It’s that time of the year again; businesses will soon need to begin compiling their workplace skills plan and annual training report and submit them online.
Businesses submit info for the period 01 April to 31 March via a registered skills development facilitator (SDF) and is submitted to the SETA with which the organisation is registered. The submission is due by 30 April each year.
Workplace skills plans (WSP) document skills needs in an organisation and describe the range of skills development interventions that an organisation will use to address these needs. The WSP facilitates access to the SETA (Sector Education and Training Authority) for mandatory grants for skills training. A list of SETAs in South Africa is available on https://www.vocational.co.za/
Businesses are required to report against their WSP in an Annual Training Report (ATR) that shows how they have addressed the priority skills defined in their WSP.
The benefit to a business: Employers may claim 20% of their total levy contribution annually, called the Mandatory Grant, through submission of a Workplace Skills Plan (WSP) and Annual Training Report (ATR) due by 30 April each year. Only levy paying organisations may access mandatory grant funding.
Benefits of submitting your reports in time:
• Recover up to 20% mandatory grant from Skills Development Levies paid to SARS in the financial period.
• Your Plan and Report may be used as an application for a discretionary grant for essential training.
• Points will be earned under the revised B-BBEE Codes for the Skills Development priority element upon successful submission of the Plan and Report.
• Skills Development positively promotes succession planning and Employment Equity in the workplace.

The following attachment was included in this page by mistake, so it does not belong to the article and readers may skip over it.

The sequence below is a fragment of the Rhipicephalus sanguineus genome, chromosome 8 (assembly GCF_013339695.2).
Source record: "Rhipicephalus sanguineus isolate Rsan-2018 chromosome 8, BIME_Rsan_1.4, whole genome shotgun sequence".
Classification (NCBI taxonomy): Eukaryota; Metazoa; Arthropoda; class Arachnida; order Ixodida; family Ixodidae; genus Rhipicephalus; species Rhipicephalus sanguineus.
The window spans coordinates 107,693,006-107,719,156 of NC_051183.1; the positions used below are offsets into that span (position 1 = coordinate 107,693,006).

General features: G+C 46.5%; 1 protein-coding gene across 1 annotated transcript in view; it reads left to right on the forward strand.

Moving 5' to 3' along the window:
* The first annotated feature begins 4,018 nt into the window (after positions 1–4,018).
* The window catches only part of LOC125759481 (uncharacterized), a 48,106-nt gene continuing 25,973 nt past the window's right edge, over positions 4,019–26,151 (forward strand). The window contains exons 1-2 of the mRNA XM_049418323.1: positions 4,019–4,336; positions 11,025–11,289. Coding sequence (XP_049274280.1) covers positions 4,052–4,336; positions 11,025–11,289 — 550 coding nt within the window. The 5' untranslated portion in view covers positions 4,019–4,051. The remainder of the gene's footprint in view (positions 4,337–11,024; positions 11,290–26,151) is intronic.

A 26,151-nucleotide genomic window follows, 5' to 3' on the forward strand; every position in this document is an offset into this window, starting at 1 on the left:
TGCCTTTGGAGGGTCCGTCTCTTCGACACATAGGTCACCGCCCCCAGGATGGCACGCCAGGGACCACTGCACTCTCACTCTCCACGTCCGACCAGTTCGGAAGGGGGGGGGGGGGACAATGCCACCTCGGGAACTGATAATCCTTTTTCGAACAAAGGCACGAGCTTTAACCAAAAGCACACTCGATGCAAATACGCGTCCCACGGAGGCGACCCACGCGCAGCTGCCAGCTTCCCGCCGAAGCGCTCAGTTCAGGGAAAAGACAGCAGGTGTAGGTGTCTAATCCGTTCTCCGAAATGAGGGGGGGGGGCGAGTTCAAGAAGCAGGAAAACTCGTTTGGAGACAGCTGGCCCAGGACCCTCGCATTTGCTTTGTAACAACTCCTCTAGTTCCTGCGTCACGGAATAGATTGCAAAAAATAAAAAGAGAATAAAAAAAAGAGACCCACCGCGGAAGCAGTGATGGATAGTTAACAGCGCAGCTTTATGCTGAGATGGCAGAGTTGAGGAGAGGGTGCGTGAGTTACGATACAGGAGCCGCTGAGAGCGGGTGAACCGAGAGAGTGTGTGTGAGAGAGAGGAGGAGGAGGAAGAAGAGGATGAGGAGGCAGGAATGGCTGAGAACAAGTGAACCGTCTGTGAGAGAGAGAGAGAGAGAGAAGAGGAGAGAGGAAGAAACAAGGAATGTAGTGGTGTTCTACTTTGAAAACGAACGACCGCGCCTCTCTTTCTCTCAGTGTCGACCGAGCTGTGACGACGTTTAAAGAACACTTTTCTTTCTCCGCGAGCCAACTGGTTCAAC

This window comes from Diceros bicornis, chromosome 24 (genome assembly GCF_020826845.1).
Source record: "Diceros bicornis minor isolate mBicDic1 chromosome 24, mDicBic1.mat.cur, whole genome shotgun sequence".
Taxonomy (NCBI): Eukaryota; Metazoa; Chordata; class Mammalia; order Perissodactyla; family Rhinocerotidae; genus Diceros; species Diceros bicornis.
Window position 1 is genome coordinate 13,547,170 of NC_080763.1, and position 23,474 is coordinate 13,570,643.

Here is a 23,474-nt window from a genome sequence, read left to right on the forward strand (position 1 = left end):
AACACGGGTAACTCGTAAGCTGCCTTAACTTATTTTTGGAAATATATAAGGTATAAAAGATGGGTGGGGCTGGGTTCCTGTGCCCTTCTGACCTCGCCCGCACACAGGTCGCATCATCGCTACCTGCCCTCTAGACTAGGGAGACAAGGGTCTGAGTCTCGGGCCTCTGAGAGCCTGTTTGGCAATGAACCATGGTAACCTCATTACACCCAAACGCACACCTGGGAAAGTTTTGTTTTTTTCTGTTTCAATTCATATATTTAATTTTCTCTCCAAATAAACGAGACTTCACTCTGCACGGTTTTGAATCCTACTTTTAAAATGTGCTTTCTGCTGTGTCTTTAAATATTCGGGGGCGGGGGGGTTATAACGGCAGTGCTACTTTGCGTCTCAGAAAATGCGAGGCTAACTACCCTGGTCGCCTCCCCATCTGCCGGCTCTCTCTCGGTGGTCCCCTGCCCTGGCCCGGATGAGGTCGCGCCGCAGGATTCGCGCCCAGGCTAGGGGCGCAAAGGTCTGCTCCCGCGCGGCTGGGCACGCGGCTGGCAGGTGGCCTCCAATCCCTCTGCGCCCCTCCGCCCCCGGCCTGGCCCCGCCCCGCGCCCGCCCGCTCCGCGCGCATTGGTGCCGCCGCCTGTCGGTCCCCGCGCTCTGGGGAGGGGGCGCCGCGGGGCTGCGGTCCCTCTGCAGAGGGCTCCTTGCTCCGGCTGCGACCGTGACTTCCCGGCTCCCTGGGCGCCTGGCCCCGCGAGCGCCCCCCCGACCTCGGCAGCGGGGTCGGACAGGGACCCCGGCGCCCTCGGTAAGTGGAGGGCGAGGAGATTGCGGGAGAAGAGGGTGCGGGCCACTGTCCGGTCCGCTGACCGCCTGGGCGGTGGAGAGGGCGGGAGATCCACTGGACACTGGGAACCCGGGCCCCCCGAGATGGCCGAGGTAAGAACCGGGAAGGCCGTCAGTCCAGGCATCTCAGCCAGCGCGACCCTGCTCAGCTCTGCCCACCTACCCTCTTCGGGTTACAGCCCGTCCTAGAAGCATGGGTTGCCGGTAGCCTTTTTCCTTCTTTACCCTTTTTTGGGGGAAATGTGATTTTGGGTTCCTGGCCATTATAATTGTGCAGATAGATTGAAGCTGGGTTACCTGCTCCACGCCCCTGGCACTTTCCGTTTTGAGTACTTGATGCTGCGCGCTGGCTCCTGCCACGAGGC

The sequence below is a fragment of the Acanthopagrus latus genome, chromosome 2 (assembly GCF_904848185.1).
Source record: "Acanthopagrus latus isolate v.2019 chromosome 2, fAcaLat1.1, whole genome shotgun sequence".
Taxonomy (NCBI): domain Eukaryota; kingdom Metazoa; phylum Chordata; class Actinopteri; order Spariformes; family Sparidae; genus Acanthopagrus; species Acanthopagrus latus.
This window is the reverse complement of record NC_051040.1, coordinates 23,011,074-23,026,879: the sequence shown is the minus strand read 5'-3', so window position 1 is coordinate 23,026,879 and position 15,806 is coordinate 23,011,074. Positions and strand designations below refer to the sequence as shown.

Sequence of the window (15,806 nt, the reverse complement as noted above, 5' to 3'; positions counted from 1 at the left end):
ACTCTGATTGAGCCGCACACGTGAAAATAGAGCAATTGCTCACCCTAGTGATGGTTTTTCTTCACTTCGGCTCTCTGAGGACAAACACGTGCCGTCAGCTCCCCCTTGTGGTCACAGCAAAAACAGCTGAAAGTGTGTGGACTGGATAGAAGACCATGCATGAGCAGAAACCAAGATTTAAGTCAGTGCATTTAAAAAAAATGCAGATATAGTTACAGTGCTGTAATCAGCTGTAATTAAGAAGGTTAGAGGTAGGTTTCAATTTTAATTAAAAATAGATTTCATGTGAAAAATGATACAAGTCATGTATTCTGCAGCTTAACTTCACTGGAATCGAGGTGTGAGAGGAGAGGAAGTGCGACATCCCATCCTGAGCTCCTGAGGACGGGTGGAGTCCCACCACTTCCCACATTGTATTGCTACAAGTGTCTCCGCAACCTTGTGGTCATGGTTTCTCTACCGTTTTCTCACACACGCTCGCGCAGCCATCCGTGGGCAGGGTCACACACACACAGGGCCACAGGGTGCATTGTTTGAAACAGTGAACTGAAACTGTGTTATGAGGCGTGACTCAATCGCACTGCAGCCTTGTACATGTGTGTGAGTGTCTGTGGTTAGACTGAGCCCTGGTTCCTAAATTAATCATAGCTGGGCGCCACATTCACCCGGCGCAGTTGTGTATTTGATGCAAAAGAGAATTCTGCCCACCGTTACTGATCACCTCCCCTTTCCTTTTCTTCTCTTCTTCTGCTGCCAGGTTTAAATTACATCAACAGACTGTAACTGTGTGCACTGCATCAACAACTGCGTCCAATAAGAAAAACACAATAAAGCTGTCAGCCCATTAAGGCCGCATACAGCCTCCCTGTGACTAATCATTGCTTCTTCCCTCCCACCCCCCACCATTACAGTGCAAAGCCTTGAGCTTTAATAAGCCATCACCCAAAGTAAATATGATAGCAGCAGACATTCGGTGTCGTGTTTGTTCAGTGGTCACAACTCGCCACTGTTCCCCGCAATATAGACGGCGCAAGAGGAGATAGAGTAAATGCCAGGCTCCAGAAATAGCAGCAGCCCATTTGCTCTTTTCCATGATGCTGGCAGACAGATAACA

An important purpose of the WSP is that it also provides important sector information to the SETA on employee profiles, skills needs and skills development interventions. This information in turn informs the development of the SETAs sector skills plan (SSP). The SSPs contribute to the national skills development agenda defined in the National Skills Development Plan.
Note: Where an employer expects that the total salaries will be more than R500 000 over the next 12 months, that employer becomes liable to pay a Skills Development Levy (SDL). The contribution is 1% of the total amount paid in salaries to employees (including overtime payments, leave pay, bonuses, commissions and lump sum payments).
The amounts deducted or withheld by the employer must be paid to SARS on a monthly basis, by completing the Monthly Employer Declaration (EMP201). The EMP201 is a payment declaration in which the employer declares the total payment together with the allocations for PAYE, SDL, UIF and/or Employment Tax Incentive (ETI).
These SDL contributions are distributed by SARS to the various SETAs in South Africa.
Relevant Acts, Plans, Reports and Government Departments. This illustrates the inter-related nature of something as basic as training and development of employees.
Skills Development Act Number 97 of 1998
Skills Development Levies Act Number 9 of 1999
Income Tax Act Act Number 58 of 1962
Tax Administration Act No. 28 of 2011
Employment Equity Act Number 55 of 1998
B-BBEE Amendment Number Act 46 of 2013
Employment Tax Incentive Act Number 26 of 2013
National Skills Development Plan (NDP)
Sector Skills Plan (SSP) for the period 2019 and beyond
Workplace Skills Plan (WSP)
Annual Training Report (ATR)
SARS (the Skills Development Levies are administered by SARS)
Department of Labour
Department of Higher Education and Training
Keep in mind that the WSP and ATR reports have similar labour demographics info as the Employment Equity Reports and all reports have input into the B-BBEE scorecard via Skills Development.
Author Craig Tonkin